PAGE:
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Ifop poll for “Pèlerin”: French Catholics give the nod to Marine Le Pen’s nationalistic right

Increasing numbers of practising Catholics have voted for Front National. According to a survey by IFOP, 32% of Catholic voters said they chose Marine Le Pen in the election held Sunday, December 6. The appeal of bishop Brunin: "Do not let yourselves be paralysed by ideological discourse”

Practising Catholics in France voted with great participation and gave the nod to the Front National of Marine Le Pen. Figures were released in an Ifop survey commissioned by the French daily “Pèlerin”, posted on its website and published on the newspaper’s issue of December 10. The survey conducted by Ifop Research Institute, on a sample of 2.904 people at the first round of regional elections past Sunday, shows that 32% of “Catholic” voters said they opted for the Front National, compared to 28.4% of the overall vote for FN. The moderate right gained 33% of Catholic votes out of 27.1% of all voters, while 19% of Catholics chose the Socialist Party.

French Catholics are increasingly drawn by Marine Le Pen. The poll compared electoral choices with religious practice. Accordingly, French Catholic citizens who describe themselves as “practising” faithful continue leaning towards the moderate right represented by the Republicans and Udi (46%). However, figures show that 24% of regularly practising Catholics chose the Front National. Interestingly,

15% more practising Catholics voted for Le Pen compared to the departmental elections of past March, when only 9% of Catholics voted Front National.

“The French electorate’s attraction for FN – remarked Ifop expert Jérôme Fourquet – was particularly felt among the traditionally right-wing constituency, consisting of practising Catholics and senior citizens”.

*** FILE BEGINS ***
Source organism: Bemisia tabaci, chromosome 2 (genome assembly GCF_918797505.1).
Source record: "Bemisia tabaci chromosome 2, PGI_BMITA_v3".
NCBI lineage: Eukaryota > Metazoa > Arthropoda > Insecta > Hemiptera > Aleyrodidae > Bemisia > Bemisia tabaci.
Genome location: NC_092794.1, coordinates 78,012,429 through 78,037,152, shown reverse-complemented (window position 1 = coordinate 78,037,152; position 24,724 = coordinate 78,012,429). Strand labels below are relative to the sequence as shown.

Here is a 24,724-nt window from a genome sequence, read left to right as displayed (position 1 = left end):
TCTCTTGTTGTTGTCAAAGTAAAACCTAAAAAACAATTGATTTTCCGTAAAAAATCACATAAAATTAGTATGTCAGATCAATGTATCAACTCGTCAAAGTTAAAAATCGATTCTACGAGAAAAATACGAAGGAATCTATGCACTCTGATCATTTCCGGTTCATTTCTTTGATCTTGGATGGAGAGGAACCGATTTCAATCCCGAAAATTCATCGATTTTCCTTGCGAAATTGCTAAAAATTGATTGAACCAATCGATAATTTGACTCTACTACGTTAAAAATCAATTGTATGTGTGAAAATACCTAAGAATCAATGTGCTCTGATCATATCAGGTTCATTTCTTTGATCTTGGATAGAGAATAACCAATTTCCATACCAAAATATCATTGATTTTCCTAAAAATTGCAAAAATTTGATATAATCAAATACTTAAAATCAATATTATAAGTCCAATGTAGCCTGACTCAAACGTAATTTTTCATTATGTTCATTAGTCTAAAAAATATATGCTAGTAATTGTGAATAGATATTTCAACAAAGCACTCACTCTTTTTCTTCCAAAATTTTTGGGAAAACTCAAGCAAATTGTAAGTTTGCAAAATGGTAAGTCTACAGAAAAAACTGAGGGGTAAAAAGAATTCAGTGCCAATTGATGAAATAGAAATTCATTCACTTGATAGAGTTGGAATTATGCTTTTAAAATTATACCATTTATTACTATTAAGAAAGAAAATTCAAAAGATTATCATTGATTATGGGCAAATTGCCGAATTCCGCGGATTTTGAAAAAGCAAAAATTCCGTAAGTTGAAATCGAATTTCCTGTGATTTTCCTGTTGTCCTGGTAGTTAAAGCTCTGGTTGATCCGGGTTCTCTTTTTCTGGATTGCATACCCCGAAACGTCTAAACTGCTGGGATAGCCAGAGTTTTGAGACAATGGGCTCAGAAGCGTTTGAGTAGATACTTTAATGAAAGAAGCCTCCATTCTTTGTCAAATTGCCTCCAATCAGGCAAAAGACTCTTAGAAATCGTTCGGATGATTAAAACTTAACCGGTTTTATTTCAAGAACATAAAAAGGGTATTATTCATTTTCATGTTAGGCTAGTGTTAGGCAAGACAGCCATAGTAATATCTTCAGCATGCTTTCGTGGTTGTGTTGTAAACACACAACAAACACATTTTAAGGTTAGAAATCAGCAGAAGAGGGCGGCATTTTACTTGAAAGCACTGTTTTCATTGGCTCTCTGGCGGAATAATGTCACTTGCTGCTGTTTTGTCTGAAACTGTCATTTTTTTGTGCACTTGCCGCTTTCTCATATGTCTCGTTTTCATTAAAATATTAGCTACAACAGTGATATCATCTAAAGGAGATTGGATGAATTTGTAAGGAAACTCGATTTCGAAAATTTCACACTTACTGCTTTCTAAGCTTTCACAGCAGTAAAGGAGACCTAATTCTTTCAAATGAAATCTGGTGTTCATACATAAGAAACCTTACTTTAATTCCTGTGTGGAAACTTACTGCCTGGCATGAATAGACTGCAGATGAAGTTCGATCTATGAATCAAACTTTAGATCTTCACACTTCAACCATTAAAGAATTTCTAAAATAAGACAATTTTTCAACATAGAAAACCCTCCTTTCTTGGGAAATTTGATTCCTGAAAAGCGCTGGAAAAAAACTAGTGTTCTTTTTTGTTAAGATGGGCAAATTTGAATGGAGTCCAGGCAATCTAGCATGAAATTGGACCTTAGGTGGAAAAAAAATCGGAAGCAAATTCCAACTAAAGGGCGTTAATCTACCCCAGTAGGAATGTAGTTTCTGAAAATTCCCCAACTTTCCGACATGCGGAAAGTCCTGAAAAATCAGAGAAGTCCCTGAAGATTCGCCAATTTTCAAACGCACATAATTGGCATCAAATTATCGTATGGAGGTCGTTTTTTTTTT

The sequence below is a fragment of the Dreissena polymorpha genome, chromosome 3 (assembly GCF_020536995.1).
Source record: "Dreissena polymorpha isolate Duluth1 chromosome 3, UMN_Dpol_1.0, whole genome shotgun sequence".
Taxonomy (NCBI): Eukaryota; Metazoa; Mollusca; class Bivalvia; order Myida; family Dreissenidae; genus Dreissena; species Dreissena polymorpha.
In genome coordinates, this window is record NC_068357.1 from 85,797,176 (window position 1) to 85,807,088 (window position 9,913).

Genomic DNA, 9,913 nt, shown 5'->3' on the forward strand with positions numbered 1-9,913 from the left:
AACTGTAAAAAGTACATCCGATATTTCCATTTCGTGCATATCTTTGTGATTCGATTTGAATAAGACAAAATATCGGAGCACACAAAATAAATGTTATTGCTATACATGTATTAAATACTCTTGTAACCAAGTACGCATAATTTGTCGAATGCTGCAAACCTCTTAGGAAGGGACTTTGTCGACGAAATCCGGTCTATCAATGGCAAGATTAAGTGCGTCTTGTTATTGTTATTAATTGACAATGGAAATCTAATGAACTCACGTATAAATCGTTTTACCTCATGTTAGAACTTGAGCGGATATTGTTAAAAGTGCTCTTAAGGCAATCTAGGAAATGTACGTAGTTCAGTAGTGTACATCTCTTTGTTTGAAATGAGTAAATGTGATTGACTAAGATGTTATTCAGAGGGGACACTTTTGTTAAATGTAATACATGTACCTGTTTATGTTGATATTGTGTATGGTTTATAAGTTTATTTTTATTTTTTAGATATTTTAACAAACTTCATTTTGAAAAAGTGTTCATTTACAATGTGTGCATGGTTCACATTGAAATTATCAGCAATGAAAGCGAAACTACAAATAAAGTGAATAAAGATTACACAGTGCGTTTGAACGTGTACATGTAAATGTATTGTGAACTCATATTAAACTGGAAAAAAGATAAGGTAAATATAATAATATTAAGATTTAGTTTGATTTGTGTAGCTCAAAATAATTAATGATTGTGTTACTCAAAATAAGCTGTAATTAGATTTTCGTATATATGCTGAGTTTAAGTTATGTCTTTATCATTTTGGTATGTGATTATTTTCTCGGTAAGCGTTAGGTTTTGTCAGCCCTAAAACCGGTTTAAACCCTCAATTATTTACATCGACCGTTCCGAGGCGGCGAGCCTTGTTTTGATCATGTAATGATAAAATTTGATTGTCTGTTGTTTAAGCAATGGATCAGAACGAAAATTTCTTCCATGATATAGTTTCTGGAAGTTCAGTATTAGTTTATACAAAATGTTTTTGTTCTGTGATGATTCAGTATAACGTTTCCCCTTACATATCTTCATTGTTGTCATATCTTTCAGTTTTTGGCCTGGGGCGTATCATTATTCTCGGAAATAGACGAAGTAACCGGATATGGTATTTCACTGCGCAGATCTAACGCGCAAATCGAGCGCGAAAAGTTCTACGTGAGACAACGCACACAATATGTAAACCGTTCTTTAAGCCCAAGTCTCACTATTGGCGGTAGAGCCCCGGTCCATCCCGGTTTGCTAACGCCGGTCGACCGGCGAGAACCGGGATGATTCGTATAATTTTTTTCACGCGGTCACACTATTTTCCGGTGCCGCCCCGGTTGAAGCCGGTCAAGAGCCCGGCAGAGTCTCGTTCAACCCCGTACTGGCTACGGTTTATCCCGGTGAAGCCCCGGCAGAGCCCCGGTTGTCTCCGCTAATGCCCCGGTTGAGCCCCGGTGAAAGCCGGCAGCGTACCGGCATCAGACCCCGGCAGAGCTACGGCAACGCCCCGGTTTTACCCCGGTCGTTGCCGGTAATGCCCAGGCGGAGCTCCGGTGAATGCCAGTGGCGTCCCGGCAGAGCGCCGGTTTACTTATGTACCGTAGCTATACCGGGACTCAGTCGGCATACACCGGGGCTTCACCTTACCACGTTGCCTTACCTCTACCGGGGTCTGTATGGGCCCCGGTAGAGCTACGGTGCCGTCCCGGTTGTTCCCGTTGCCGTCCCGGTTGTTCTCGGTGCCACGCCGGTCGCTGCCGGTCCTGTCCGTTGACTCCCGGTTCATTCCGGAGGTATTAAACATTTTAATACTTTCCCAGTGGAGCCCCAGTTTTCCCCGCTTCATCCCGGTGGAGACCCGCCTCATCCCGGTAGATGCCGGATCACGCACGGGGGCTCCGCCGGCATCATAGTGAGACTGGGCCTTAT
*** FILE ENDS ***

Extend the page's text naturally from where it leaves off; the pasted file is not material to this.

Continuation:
The survey equally examined the reasons underlying Catholic citizens’ votes to understand whether they were influenced by Daesh threat following the 13 November attacks. The Ifop poll shows that a set of factors determined their vote. These are: employment (71%), security (61%), purchasing power (57%), the fight on terrorism (57%), along with the issue of the reception of refugees. (52%). The poll also highlights Catholic voters’ turnout at the polls, which restored the picture of Catholics that go to the ballot boxes after attending Sunday Mass. In fact, 90% of the practising Catholics surveyed went to the polls last Sunday, signalling a 17% increase compared to March Departmental elections. However, these figures are no surprise: sociologist Nicolas de Brémond d’Ars pointed out that Catholics per se are sincerely committed inside parishes or within Catholic associations.

Local programs have not been duly considered. Monsignor Jean-Luc Brunin, bishop of Le Havre, president of the Family and Society Council within the French Bishops’ Conference, delved into the reasons for the results of past Sunday, when Front National won the first round in France’s regional elections. Answering a question by RCF Catholic Radio, the bishop admitted his surprise, “as FN failed to present a political program ahead of the vote”. For Mons. Brunin: “Front National spoke about migrants, but the question of regulating migratory flows is not a regional responsibility. They spoke about security, but also this issue does not lie within regional jurisdiction”. These results signal “fears and concerns for the future, as well as forms of rejection”. There is the risk of triggering “divisions” in the Country while the challenge that France is called to face today is to “promote social cohesion” which entails “the responsibility of the political realm”. The bishop addressed the members of his dioceses in a public statement: “Do not let yourselves be paralysed by electoral promises or ideological discourse that does not fall within the province of the regional government”. “The Gospel and the teaching of Pope Francis encourage us to responsibly participate in the development of a fraternal society based on solidarity”.


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